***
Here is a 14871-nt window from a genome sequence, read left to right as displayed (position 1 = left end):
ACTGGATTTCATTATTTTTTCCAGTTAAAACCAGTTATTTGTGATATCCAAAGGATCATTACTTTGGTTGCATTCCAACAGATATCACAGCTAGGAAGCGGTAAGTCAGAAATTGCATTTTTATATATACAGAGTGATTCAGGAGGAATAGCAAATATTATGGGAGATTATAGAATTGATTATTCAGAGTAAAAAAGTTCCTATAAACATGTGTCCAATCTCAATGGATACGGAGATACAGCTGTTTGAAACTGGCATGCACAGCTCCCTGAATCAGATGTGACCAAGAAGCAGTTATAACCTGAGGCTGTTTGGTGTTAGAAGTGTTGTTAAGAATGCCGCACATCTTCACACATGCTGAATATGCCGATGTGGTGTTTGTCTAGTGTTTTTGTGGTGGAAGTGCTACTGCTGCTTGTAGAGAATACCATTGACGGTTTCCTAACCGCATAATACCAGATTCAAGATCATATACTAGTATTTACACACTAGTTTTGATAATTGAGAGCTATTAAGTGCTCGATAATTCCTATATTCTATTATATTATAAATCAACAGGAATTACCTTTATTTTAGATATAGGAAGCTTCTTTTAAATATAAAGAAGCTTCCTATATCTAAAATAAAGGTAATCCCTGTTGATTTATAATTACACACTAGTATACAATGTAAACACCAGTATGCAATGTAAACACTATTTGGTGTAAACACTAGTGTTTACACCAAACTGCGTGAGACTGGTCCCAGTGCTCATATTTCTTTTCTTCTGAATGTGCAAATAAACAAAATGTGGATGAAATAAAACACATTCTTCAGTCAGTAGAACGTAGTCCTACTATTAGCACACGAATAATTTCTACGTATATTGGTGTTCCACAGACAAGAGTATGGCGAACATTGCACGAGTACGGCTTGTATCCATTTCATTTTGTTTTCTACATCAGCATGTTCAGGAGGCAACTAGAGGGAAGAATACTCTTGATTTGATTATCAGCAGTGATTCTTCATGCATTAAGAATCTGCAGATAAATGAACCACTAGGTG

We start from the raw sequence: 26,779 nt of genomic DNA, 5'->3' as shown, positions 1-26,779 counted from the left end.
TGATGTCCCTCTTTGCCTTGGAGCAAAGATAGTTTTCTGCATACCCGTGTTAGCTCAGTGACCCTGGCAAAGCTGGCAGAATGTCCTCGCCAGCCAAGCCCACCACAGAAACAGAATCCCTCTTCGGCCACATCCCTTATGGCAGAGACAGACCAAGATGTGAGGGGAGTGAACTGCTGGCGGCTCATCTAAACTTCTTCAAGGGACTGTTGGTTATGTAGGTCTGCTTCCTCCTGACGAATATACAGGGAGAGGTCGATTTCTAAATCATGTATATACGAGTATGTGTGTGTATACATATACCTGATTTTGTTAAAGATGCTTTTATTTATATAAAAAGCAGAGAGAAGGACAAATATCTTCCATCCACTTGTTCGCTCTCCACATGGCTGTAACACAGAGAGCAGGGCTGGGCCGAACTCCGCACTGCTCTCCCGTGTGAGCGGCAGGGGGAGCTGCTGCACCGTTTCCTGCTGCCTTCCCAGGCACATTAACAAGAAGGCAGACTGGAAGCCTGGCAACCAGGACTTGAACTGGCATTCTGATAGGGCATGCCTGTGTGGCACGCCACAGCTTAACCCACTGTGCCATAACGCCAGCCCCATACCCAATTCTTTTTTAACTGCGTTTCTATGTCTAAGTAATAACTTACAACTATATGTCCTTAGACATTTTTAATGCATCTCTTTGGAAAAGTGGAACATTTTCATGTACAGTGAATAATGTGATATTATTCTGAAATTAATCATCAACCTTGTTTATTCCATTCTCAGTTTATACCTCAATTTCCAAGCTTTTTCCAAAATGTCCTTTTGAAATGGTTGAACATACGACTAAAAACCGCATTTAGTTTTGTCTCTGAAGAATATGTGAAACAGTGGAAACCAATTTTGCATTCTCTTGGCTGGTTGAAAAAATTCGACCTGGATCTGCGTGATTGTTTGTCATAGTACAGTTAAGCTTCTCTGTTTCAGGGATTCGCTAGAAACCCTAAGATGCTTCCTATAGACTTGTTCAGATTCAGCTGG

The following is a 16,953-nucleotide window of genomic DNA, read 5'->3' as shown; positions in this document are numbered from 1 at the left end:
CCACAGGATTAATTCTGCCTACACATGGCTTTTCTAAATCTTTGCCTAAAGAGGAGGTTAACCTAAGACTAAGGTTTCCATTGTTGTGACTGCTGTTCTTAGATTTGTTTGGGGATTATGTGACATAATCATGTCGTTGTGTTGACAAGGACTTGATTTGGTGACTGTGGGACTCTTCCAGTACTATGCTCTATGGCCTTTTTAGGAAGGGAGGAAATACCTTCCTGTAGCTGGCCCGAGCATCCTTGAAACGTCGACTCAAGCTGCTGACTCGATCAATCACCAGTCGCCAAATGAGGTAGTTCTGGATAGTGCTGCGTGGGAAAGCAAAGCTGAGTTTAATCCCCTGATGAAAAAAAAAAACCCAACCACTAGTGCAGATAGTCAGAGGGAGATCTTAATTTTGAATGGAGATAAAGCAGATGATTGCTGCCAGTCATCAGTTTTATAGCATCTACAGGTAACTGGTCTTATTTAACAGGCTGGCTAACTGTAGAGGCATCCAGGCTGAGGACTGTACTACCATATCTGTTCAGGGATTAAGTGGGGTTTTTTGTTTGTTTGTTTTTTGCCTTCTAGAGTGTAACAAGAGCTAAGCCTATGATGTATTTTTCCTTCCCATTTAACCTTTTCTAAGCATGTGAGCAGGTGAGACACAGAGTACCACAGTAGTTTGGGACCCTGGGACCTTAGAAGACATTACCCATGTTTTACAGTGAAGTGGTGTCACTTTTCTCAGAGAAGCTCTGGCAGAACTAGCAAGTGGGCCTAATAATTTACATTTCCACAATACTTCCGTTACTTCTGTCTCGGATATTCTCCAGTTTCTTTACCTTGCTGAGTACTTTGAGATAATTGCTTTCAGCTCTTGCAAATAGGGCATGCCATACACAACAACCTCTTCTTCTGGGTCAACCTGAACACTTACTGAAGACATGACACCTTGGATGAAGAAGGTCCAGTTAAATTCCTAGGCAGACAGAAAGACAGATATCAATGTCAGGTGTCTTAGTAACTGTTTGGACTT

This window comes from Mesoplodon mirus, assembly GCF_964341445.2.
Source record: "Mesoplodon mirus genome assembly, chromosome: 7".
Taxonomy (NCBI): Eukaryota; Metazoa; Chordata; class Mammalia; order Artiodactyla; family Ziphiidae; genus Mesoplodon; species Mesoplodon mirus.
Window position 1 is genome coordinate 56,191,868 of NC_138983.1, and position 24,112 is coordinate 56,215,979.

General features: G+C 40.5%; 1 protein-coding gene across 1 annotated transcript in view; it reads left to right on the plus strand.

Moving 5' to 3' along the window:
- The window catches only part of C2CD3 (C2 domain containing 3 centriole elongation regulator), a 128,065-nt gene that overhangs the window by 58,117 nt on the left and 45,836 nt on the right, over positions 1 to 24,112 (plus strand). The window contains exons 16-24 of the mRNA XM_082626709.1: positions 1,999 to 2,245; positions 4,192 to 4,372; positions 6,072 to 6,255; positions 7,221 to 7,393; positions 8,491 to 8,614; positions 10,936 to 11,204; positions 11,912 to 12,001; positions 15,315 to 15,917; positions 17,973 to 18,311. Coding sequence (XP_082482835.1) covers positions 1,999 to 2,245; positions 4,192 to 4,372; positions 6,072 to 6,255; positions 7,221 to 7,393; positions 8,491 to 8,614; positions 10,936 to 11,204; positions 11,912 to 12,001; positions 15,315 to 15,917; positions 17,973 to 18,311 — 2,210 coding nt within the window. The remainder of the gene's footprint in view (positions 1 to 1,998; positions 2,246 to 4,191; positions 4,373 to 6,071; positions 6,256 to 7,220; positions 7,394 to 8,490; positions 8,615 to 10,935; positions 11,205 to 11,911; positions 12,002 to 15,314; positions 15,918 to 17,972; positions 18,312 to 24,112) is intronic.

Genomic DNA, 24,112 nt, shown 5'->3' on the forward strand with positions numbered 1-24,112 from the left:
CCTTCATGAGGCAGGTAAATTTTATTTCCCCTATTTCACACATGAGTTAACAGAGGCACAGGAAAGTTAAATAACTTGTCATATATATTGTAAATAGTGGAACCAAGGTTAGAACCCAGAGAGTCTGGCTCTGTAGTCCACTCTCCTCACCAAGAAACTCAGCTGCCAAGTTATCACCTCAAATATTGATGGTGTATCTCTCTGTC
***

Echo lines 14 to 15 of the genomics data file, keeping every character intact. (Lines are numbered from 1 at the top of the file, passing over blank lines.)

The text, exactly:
Genomic DNA, 24,112 nt, shown 5'->3' on the forward strand with positions numbered 1-24,112 from the left:
CCTTCATGAGGCAGGTAAATTTTATTTCCCCTATTTCACACATGAGTTAACAGAGGCACAGGAAAGTTAAATAACTTGTCATATATATTGTAAATAGTGGAACCAAGGTTAGAACCCAGAGAGTCTGGCTCTGTAGTCCACTCTCCTCACCAAGAAACTCAGCTGCCAAGTTATCACCTCAAATATTGATGGTGTATCTCTCTGTC